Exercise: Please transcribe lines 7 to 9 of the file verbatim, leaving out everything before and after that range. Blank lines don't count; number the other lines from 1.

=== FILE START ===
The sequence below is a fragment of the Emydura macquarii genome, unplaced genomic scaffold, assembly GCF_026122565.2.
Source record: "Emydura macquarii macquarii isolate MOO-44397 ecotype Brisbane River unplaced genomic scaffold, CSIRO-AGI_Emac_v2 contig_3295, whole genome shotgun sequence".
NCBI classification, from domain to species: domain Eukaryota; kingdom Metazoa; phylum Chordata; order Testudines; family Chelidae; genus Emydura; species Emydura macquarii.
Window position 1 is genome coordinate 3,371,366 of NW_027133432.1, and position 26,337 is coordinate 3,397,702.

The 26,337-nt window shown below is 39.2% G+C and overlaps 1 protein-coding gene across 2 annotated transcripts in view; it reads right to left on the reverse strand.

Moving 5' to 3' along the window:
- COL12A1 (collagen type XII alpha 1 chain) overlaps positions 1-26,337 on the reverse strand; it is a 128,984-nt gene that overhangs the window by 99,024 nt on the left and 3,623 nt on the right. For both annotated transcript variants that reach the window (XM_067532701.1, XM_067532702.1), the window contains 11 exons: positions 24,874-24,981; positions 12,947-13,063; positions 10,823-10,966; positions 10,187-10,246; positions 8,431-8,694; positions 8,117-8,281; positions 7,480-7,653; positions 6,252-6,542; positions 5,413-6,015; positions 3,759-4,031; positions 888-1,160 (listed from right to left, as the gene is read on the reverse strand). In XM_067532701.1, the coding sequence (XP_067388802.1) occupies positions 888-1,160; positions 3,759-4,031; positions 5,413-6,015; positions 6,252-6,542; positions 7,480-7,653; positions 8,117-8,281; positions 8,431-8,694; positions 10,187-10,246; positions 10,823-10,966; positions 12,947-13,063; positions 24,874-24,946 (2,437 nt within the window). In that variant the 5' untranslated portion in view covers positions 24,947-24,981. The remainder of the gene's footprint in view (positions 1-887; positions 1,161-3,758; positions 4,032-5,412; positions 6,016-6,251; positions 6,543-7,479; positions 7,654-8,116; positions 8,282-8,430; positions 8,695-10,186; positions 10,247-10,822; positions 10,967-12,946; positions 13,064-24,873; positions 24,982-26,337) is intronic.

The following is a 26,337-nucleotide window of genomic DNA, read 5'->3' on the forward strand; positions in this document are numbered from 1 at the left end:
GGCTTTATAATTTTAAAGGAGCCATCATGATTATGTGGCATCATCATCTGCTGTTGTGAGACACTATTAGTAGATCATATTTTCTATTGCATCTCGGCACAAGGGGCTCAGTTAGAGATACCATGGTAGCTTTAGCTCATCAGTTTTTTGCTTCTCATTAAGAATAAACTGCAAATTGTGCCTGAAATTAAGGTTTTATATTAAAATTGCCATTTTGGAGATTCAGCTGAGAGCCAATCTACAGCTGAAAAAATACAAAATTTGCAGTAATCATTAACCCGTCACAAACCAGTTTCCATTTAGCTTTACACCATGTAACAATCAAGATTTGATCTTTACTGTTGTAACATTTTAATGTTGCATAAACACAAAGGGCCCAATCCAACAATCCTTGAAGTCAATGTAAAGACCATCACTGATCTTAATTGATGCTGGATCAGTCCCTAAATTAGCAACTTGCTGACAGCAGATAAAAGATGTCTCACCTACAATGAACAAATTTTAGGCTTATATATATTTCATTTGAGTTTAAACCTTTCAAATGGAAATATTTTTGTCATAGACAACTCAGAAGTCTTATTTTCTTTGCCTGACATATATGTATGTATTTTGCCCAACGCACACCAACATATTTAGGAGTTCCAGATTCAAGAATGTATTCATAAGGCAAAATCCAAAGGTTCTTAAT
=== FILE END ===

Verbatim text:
- COL12A1 (collagen type XII alpha 1 chain) overlaps positions 1-26,337 on the reverse strand; it is a 128,984-nt gene that overhangs the window by 99,024 nt on the left and 3,623 nt on the right. For both annotated transcript variants that reach the window (XM_067532701.1, XM_067532702.1), the window contains 11 exons: positions 24,874-24,981; positions 12,947-13,063; positions 10,823-10,966; positions 10,187-10,246; positions 8,431-8,694; positions 8,117-8,281; positions 7,480-7,653; positions 6,252-6,542; positions 5,413-6,015; positions 3,759-4,031; positions 888-1,160 (listed from right to left, as the gene is read on the reverse strand). In XM_067532701.1, the coding sequence (XP_067388802.1) occupies positions 888-1,160; positions 3,759-4,031; positions 5,413-6,015; positions 6,252-6,542; positions 7,480-7,653; positions 8,117-8,281; positions 8,431-8,694; positions 10,187-10,246; positions 10,823-10,966; positions 12,947-13,063; positions 24,874-24,946 (2,437 nt within the window). In that variant the 5' untranslated portion in view covers positions 24,947-24,981. The remainder of the gene's footprint in view (positions 1-887; positions 1,161-3,758; positions 4,032-5,412; positions 6,016-6,251; positions 6,543-7,479; positions 7,654-8,116; positions 8,282-8,430; positions 8,695-10,186; positions 10,247-10,822; positions 10,967-12,946; positions 13,064-24,873; positions 24,982-26,337) is intronic.

The following is a 26,337-nucleotide window of genomic DNA, read 5'->3' on the forward strand; positions in this document are numbered from 1 at the left end:
GGCTTTATAATTTTAAAGGAGCCATCATGATTATGTGGCATCATCATCTGCTGTTGTGAGACACTATTAGTAGATCATATTTTCTATTGCATCTCGGCACAAGGGGCTCAGTTAGAGATACCATGGTAGCTTTAGCTCATCAGTTTTTTGCTTCTCATTAAGAATAAACTGCAAATTGTGCCTGAAATTAAGGTTTTATATTAAAATTGCCATTTTGGAGATTCAGCTGAGAGCCAATCTACAGCTGAAAAAATACAAAATTTGCAGTAATCATTAACCCGTCACAAACCAGTTTCCATTTAGCTTTACACCATGTAACAATCAAGATTTGATCTTTACTGTTGTAACATTTTAATGTTGCATAAACACAAAGGGCCCAATCCAACAATCCTTGAAGTCAATGTAAAGACCATCACTGATCTTAATTGATGCTGGATCAGTCCCTAAATTAGCAACTTGCTGACAGCAGATAAAAGATGTCTCACCTACAATGAACAAATTTTAGGCTTATATATATTTCATTTGAGTTTAAACCTTTCAAATGGAAATATTTTTGTCATAGACAACTCAGAAGTCTTATTTTCTTTGCCTGACATATATGTATGTATTTTGCCCAACGCACACCAACATATTTAGGAGTTCCAGATTCAAGAATGTATTCATAAGGCAAAATCCAAAGGTTCTTAAT